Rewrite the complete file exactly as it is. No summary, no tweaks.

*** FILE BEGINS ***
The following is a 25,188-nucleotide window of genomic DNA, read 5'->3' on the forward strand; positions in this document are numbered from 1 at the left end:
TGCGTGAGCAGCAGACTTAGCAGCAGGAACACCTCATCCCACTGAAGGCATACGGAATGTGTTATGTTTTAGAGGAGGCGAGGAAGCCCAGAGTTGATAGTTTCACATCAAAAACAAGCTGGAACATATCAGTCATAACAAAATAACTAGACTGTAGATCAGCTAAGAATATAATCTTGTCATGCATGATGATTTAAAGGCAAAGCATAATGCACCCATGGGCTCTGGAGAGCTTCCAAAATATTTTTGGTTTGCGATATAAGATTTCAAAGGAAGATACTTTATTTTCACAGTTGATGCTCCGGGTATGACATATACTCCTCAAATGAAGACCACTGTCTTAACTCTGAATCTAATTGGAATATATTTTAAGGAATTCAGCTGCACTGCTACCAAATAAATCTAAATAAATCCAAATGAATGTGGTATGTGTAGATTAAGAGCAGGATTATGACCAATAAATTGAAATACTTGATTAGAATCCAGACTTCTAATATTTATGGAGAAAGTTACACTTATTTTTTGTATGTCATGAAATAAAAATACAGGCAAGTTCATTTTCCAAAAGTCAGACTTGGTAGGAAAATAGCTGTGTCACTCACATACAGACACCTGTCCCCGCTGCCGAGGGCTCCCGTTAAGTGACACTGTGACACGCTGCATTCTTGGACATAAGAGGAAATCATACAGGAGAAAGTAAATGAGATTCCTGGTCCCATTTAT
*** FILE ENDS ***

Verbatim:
The following is a 25,188-nucleotide window of genomic DNA, read 5'->3' on the forward strand; positions in this document are numbered from 1 at the left end:
TGCGTGAGCAGCAGACTTAGCAGCAGGAACACCTCATCCCACTGAAGGCATACGGAATGTGTTATGTTTTAGAGGAGGCGAGGAAGCCCAGAGTTGATAGTTTCACATCAAAAACAAGCTGGAACATATCAGTCATAACAAAATAACTAGACTGTAGATCAGCTAAGAATATAATCTTGTCATGCATGATGATTTAAAGGCAAAGCATAATGCACCCATGGGCTCTGGAGAGCTTCCAAAATATTTTTGGTTTGCGATATAAGATTTCAAAGGAAGATACTTTATTTTCACAGTTGATGCTCCGGGTATGACATATACTCCTCAAATGAAGACCACTGTCTTAACTCTGAATCTAATTGGAATATATTTTAAGGAATTCAGCTGCACTGCTACCAAATAAATCTAAATAAATCCAAATGAATGTGGTATGTGTAGATTAAGAGCAGGATTATGACCAATAAATTGAAATACTTGATTAGAATCCAGACTTCTAATATTTATGGAGAAAGTTACACTTATTTTTTGTATGTCATGAAATAAAAATACAGGCAAGTTCATTTTCCAAAAGTCAGACTTGGTAGGAAAATAGCTGTGTCACTCACATACAGACACCTGTCCCCGCTGCCGAGGGCTCCCGTTAAGTGACACTGTGACACGCTGCATTCTTGGACATAAGAGGAAATCATACAGGAGAAAGTAAATGAGATTCCTGGTCCCATTTAT